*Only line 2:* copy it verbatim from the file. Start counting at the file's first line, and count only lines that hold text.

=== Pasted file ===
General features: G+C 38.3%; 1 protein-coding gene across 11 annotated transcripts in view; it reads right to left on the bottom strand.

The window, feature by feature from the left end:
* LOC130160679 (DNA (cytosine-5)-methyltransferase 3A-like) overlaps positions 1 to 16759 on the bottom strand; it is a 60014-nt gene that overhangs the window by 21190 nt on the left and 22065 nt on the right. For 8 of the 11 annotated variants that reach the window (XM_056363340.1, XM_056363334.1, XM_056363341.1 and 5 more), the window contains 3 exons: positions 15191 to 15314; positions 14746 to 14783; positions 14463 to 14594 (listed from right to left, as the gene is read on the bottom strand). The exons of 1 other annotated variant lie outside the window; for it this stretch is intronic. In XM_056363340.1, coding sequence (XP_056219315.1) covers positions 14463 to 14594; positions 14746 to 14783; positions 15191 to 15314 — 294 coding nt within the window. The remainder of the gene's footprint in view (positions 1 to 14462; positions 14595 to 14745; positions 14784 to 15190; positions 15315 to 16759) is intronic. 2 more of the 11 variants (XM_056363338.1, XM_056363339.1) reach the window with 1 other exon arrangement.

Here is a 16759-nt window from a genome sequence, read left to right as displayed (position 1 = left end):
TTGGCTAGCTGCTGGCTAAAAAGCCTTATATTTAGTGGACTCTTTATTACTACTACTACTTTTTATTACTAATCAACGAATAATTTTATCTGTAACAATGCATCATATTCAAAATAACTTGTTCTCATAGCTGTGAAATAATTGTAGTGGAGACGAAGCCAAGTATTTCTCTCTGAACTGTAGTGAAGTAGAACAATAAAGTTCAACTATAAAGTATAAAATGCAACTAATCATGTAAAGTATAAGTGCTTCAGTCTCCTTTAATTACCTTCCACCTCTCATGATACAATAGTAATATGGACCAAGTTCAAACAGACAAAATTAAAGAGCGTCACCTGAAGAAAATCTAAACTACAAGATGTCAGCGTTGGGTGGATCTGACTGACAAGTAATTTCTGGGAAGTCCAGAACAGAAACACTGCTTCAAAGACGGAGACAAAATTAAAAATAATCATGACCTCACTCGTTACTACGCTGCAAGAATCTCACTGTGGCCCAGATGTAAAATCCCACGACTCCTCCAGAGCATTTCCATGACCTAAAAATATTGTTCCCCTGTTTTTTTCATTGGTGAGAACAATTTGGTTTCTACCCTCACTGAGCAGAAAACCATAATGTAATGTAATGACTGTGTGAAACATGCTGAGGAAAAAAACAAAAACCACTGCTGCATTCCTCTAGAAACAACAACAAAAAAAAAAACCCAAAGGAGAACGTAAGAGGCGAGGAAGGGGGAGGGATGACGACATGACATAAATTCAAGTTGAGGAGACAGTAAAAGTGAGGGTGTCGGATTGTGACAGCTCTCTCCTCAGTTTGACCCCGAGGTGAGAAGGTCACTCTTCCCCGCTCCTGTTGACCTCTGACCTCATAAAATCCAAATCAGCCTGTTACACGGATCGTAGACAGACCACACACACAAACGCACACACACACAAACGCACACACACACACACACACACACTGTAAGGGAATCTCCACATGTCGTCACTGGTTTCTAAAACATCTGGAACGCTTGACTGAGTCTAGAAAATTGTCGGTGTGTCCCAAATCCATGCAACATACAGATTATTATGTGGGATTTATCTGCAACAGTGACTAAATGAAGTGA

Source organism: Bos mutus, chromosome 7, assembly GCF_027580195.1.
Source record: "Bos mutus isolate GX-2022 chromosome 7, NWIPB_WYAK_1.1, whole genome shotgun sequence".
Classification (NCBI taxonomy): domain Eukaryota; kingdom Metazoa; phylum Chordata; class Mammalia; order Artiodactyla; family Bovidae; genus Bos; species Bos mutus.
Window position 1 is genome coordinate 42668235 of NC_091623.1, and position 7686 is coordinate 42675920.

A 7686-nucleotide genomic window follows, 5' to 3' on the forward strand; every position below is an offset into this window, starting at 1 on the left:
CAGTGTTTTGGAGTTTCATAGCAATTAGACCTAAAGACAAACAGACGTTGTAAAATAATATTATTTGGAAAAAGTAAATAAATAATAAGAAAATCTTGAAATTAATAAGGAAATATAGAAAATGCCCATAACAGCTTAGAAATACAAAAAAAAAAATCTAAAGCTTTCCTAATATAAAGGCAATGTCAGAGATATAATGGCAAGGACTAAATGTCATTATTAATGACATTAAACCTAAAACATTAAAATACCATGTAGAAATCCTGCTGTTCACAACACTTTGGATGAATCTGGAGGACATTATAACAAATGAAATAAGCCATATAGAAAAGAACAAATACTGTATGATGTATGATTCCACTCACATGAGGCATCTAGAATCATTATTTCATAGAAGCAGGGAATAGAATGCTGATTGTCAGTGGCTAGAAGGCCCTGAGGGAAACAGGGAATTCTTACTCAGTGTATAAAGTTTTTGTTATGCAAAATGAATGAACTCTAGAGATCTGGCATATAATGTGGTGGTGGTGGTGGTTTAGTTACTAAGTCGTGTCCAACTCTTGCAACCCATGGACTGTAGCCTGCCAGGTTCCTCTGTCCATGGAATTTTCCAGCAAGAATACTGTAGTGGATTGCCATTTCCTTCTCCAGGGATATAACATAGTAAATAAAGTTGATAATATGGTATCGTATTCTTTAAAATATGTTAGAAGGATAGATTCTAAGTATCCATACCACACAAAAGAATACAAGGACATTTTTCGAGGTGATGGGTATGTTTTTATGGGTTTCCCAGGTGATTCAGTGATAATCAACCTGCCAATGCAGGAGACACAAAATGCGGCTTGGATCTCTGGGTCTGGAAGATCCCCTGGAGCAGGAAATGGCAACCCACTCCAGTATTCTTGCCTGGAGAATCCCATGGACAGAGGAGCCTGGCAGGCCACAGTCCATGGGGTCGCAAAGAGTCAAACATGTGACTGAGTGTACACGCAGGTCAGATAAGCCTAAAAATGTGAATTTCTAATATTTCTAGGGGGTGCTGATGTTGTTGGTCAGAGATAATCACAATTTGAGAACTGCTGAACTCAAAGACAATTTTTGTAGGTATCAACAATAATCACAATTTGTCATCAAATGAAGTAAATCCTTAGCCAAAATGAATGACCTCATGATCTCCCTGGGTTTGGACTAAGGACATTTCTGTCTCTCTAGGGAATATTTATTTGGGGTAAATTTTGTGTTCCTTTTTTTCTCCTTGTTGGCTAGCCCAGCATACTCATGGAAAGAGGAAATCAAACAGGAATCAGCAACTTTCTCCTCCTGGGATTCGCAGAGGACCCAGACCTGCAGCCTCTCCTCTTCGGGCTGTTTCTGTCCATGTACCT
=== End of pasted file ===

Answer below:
The window, feature by feature from the left end: